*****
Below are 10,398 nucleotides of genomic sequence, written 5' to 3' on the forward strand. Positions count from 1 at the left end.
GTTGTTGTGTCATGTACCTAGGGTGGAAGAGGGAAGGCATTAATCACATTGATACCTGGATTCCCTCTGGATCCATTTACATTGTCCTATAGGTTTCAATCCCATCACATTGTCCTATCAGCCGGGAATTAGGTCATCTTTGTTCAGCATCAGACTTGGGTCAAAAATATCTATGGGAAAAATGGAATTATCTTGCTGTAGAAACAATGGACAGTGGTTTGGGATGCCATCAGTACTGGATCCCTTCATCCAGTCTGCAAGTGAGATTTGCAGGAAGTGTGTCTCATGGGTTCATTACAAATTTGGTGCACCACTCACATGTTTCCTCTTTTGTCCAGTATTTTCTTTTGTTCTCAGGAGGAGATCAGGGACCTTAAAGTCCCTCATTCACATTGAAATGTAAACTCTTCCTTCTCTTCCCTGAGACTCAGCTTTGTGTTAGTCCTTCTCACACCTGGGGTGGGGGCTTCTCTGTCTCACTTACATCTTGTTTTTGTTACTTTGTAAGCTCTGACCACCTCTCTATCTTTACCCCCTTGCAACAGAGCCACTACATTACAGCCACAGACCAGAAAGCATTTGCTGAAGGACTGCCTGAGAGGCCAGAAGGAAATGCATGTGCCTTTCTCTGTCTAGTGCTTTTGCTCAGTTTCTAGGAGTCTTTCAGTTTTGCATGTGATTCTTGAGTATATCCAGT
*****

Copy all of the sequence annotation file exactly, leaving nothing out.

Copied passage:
Below are 10,398 nucleotides of genomic sequence, written 5' to 3' on the forward strand. Positions count from 1 at the left end.
GTTGTTGTGTCATGTACCTAGGGTGGAAGAGGGAAGGCATTAATCACATTGATACCTGGATTCCCTCTGGATCCATTTACATTGTCCTATAGGTTTCAATCCCATCACATTGTCCTATCAGCCGGGAATTAGGTCATCTTTGTTCAGCATCAGACTTGGGTCAAAAATATCTATGGGAAAAATGGAATTATCTTGCTGTAGAAACAATGGACAGTGGTTTGGGATGCCATCAGTACTGGATCCCTTCATCCAGTCTGCAAGTGAGATTTGCAGGAAGTGTGTCTCATGGGTTCATTACAAATTTGGTGCACCACTCACATGTTTCCTCTTTTGTCCAGTATTTTCTTTTGTTCTCAGGAGGAGATCAGGGACCTTAAAGTCCCTCATTCACATTGAAATGTAAACTCTTCCTTCTCTTCCCTGAGACTCAGCTTTGTGTTAGTCCTTCTCACACCTGGGGTGGGGGCTTCTCTGTCTCACTTACATCTTGTTTTTGTTACTTTGTAAGCTCTGACCACCTCTCTATCTTTACCCCCTTGCAACAGAGCCACTACATTACAGCCACAGACCAGAAAGCATTTGCTGAAGGACTGCCTGAGAGGCCAGAAGGAAATGCATGTGCCTTTCTCTGTCTAGTGCTTTTGCTCAGTTTCTAGGAGTCTTTCAGTTTTGCATGTGATTCTTGAGTATATCCAGT